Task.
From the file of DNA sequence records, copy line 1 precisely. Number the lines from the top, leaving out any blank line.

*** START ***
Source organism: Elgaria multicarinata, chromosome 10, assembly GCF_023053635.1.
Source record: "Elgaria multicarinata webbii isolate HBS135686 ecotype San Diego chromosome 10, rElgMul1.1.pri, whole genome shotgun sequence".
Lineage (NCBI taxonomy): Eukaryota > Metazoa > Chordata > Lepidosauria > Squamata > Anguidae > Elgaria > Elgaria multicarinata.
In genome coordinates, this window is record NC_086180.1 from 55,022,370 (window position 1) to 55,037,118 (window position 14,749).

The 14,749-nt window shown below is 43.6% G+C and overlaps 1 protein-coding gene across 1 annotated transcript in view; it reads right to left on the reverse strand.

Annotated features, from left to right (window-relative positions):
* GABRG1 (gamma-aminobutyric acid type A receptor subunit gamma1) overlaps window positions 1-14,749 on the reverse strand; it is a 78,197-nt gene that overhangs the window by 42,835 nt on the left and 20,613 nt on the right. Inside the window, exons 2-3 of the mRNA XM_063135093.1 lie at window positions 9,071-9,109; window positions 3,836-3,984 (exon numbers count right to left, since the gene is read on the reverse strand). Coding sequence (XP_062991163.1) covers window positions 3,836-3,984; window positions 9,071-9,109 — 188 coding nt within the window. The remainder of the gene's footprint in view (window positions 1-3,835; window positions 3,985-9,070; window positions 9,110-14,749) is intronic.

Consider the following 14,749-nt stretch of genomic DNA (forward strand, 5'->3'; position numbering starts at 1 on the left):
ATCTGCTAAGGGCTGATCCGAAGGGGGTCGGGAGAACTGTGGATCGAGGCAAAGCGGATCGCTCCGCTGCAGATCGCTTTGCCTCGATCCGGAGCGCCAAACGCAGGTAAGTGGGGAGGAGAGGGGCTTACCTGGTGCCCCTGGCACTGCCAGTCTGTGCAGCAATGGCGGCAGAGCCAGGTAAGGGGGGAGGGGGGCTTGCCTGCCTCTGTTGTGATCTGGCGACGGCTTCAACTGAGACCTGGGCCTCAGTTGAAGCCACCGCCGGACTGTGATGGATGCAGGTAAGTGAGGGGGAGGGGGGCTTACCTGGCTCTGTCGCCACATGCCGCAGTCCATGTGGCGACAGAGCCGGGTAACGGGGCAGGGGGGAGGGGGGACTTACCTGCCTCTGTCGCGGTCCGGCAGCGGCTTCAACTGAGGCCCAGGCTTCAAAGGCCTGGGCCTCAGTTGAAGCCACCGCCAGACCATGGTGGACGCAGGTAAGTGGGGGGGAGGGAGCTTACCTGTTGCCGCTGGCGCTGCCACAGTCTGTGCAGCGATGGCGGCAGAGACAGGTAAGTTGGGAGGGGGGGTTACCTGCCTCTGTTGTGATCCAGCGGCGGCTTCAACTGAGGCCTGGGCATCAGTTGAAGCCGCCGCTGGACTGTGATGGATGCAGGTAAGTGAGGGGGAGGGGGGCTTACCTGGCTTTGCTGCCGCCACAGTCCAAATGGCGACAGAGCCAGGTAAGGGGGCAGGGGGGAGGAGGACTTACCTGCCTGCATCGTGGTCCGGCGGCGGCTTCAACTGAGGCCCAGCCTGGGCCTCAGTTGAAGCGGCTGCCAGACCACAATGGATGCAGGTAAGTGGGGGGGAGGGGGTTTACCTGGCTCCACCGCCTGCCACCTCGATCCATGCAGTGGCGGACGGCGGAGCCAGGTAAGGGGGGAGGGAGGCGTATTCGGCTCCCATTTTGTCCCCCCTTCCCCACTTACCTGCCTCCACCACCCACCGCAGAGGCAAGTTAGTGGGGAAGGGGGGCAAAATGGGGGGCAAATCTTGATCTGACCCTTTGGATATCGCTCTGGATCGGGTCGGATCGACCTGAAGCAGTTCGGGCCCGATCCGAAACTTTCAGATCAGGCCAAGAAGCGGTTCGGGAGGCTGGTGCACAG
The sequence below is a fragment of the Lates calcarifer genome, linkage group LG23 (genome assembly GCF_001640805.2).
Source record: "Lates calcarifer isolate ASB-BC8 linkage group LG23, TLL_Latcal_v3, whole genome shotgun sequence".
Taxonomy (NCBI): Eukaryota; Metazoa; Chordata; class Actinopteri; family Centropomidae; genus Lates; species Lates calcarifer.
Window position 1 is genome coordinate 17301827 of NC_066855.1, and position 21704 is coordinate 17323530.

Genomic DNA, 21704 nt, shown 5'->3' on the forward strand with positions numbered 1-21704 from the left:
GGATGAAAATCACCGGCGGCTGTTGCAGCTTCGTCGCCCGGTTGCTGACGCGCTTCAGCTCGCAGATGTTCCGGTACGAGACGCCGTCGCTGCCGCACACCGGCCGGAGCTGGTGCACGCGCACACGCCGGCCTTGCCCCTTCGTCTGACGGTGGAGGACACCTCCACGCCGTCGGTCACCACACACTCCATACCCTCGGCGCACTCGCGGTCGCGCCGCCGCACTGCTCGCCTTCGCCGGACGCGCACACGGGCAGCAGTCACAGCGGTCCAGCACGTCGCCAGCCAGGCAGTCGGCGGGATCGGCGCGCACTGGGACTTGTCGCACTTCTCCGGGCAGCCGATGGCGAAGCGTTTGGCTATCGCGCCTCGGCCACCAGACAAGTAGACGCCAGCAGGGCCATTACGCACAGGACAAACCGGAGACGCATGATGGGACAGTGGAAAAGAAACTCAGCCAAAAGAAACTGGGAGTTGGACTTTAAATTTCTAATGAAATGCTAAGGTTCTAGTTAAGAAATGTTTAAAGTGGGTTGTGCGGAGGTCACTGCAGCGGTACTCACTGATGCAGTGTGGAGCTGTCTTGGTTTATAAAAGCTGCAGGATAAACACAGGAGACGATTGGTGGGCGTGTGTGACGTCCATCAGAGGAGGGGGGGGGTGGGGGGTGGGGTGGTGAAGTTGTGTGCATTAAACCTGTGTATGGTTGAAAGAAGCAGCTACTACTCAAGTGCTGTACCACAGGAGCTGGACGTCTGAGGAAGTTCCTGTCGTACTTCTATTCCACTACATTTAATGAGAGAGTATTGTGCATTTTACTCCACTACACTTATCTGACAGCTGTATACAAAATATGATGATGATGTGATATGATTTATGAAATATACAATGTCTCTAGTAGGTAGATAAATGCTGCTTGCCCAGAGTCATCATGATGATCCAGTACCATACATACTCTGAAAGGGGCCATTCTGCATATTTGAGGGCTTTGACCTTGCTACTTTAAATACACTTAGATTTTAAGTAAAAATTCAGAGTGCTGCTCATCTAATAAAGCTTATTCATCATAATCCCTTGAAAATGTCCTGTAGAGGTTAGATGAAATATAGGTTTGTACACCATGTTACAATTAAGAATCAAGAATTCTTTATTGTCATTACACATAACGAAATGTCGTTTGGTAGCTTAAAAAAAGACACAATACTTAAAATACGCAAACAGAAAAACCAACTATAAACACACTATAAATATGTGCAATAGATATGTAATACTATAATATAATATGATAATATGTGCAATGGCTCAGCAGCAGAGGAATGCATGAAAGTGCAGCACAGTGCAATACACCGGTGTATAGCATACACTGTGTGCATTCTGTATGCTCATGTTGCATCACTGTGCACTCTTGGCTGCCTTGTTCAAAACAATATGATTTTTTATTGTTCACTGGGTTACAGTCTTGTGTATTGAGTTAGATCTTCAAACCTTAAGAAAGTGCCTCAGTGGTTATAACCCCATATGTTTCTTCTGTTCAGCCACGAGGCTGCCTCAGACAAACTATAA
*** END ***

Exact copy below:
Source organism: Elgaria multicarinata, chromosome 10, assembly GCF_023053635.1.